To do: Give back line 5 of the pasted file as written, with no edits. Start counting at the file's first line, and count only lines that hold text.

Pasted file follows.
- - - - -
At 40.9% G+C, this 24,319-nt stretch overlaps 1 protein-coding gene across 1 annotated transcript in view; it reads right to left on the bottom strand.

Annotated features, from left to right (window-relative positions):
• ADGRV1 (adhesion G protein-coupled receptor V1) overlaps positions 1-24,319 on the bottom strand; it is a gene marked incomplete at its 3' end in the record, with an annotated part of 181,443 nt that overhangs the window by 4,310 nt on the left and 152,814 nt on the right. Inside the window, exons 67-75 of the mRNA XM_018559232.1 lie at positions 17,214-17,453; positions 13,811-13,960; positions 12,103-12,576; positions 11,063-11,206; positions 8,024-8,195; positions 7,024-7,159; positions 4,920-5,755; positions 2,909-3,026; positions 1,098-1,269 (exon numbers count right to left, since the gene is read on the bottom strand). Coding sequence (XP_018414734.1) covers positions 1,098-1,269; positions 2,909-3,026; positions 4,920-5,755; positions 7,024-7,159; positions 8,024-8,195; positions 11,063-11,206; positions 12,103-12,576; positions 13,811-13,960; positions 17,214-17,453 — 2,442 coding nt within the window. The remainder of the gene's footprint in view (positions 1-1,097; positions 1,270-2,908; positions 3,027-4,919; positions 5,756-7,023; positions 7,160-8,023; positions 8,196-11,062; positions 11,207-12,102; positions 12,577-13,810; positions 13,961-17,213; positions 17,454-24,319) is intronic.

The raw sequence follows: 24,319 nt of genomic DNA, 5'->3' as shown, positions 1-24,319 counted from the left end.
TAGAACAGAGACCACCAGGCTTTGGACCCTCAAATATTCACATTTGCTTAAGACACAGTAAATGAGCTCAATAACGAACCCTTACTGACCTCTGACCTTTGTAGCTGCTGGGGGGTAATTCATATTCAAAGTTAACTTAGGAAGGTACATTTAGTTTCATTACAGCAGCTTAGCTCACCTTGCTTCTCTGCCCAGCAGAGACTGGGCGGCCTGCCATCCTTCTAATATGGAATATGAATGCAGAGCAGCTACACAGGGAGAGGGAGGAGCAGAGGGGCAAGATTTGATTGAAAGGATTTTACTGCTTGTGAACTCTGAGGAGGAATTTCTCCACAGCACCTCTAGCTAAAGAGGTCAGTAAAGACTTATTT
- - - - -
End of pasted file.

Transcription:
TAGAACAGAGACCACCAGGCTTTGGACCCTCAAATATTCACATTTGCTTAAGACACAGTAAATGAGCTCAATAACGAACCCTTACTGACCTCTGACCTTTGTAGCTGCTGGGGGGTAATTCATATTCAAAGTTAACTTAGGAAGGTACATTTAGTTTCATTACAGCAGCTTAGCTCACCTTGCTTCTCTGCCCAGCAGAGACTGGGCGGCCTGCCATCCTTCTAATATGGAATATGAATGCAGAGCAGCTACACAGGGAGAGGGAGGAGCAGAGGGGCAAGATTTGATTGAAAGGATTTTACTGCTTGTGAACTCTGAGGAGGAATTTCTCCACAGCACCTCTAGCTAAAGAGGTCAGTAAAGACTTATTT